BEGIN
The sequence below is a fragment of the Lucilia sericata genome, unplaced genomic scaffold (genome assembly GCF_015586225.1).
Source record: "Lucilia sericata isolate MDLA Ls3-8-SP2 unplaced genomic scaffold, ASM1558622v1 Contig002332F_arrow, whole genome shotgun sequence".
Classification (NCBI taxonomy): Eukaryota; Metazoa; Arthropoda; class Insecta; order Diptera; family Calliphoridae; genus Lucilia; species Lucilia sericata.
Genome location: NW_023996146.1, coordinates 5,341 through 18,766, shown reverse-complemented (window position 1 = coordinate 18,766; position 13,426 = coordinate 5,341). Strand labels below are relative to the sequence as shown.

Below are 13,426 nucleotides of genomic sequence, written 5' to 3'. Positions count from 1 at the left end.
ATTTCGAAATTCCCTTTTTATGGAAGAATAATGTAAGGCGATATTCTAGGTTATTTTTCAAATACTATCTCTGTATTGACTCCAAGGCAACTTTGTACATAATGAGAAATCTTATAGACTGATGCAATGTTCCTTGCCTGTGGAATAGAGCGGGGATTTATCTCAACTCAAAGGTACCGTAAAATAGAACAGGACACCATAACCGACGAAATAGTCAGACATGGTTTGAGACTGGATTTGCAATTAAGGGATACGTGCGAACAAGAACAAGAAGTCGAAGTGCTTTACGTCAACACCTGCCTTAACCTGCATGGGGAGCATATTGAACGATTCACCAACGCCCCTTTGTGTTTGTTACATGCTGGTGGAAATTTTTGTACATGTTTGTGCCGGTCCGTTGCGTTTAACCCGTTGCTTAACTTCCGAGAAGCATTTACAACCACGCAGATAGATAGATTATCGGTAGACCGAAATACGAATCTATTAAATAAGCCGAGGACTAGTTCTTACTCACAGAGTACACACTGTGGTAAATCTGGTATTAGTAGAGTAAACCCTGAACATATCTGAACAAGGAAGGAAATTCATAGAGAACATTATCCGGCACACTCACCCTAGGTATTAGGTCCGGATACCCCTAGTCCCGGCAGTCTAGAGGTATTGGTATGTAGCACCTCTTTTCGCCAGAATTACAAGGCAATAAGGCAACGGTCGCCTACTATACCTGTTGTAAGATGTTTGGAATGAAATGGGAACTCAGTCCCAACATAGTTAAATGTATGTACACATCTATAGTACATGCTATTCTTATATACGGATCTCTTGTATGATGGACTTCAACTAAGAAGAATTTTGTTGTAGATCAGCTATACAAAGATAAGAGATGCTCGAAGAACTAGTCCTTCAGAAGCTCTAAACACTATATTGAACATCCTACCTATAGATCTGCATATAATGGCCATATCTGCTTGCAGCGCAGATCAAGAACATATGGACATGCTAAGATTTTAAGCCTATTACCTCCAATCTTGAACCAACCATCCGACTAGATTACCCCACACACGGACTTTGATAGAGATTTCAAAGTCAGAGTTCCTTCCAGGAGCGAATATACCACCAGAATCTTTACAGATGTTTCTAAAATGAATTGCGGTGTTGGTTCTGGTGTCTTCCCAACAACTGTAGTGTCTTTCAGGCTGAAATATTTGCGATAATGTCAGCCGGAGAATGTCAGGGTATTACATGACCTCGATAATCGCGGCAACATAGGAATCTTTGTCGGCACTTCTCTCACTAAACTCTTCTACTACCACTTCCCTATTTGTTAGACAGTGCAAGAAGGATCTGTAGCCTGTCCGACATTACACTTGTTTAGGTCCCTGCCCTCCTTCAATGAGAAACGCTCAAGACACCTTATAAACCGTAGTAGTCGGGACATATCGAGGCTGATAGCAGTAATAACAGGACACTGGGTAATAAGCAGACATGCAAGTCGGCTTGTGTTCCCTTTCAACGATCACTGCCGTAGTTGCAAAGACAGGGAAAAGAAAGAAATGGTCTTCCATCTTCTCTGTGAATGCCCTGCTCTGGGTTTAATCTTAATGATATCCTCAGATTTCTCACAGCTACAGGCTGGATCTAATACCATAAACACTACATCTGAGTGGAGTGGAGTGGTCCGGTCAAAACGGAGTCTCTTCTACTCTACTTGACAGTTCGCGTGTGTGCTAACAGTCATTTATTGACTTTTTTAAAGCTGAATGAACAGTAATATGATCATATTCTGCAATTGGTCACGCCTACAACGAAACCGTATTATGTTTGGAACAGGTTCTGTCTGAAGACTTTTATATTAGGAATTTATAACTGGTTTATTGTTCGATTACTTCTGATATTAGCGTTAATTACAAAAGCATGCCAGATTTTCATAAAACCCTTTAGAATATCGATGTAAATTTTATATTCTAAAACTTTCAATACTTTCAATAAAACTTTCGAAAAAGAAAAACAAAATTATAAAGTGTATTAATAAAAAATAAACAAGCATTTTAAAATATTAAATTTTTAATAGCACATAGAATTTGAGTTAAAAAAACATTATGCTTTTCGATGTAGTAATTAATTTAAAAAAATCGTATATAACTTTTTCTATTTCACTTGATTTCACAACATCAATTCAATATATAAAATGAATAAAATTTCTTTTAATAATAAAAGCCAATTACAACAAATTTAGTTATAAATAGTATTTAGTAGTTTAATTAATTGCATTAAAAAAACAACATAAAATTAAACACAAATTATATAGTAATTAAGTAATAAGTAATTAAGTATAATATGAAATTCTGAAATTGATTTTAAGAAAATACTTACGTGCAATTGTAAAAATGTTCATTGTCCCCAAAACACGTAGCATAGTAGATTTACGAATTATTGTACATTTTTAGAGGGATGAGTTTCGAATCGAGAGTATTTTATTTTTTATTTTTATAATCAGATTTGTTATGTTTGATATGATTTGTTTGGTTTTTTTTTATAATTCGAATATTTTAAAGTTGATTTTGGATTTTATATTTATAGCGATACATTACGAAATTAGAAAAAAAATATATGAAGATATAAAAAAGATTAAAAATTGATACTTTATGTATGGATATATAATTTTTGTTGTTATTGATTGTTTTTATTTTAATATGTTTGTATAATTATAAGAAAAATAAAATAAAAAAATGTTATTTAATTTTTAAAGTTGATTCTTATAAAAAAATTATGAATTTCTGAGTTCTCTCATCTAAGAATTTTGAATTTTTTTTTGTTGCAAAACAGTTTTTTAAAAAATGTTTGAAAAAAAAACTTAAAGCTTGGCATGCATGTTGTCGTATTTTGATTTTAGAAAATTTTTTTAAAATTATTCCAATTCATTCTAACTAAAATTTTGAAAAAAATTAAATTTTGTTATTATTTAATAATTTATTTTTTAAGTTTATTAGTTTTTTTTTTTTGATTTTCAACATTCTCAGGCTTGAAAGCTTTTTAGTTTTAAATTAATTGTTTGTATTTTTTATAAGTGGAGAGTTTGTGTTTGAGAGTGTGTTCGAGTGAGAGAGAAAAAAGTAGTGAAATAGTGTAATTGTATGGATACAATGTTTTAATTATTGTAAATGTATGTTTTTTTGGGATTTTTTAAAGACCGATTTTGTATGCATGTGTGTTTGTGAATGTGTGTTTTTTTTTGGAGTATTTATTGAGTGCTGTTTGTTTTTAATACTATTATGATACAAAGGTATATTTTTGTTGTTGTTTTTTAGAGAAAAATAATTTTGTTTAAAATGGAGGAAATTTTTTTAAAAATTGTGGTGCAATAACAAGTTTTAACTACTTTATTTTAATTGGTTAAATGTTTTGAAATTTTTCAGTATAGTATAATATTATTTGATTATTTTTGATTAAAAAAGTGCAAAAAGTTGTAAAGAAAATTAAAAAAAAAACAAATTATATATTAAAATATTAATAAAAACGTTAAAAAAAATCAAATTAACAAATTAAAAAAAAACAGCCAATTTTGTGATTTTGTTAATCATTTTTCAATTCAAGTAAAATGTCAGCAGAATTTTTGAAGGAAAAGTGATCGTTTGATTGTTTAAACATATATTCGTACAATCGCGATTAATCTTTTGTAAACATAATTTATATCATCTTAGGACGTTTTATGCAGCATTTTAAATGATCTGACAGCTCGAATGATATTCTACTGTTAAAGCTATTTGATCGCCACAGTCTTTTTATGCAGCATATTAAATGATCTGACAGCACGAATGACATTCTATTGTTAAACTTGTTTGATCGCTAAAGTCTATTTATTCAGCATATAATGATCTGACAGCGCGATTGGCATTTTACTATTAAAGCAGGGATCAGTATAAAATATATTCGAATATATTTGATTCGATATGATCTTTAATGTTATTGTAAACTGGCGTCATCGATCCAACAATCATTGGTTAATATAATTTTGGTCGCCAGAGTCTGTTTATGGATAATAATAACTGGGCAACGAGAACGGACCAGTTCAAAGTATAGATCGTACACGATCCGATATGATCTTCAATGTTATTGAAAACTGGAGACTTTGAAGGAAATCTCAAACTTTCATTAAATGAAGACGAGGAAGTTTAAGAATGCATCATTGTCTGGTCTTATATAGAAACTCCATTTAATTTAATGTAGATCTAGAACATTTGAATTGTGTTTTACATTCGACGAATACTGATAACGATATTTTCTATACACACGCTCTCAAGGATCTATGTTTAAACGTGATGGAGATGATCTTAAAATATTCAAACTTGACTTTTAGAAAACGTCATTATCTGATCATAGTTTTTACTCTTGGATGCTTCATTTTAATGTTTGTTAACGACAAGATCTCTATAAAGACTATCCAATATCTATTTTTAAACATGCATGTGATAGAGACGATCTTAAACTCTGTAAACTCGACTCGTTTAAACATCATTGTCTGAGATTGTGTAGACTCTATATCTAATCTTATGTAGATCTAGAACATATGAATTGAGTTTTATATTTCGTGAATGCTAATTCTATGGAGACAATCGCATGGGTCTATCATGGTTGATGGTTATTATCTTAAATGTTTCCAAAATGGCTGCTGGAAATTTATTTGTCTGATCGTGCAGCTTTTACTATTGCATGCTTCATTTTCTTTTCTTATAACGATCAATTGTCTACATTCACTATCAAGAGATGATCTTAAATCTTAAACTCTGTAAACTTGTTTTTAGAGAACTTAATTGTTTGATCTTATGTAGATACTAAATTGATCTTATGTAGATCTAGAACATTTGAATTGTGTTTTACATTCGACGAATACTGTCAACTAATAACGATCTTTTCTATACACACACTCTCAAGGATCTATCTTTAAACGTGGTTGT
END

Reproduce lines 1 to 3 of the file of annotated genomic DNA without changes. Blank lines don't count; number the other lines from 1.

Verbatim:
The sequence below is a fragment of the Lucilia sericata genome, unplaced genomic scaffold (genome assembly GCF_015586225.1).
Source record: "Lucilia sericata isolate MDLA Ls3-8-SP2 unplaced genomic scaffold, ASM1558622v1 Contig002332F_arrow, whole genome shotgun sequence".
Classification (NCBI taxonomy): Eukaryota; Metazoa; Arthropoda; class Insecta; order Diptera; family Calliphoridae; genus Lucilia; species Lucilia sericata.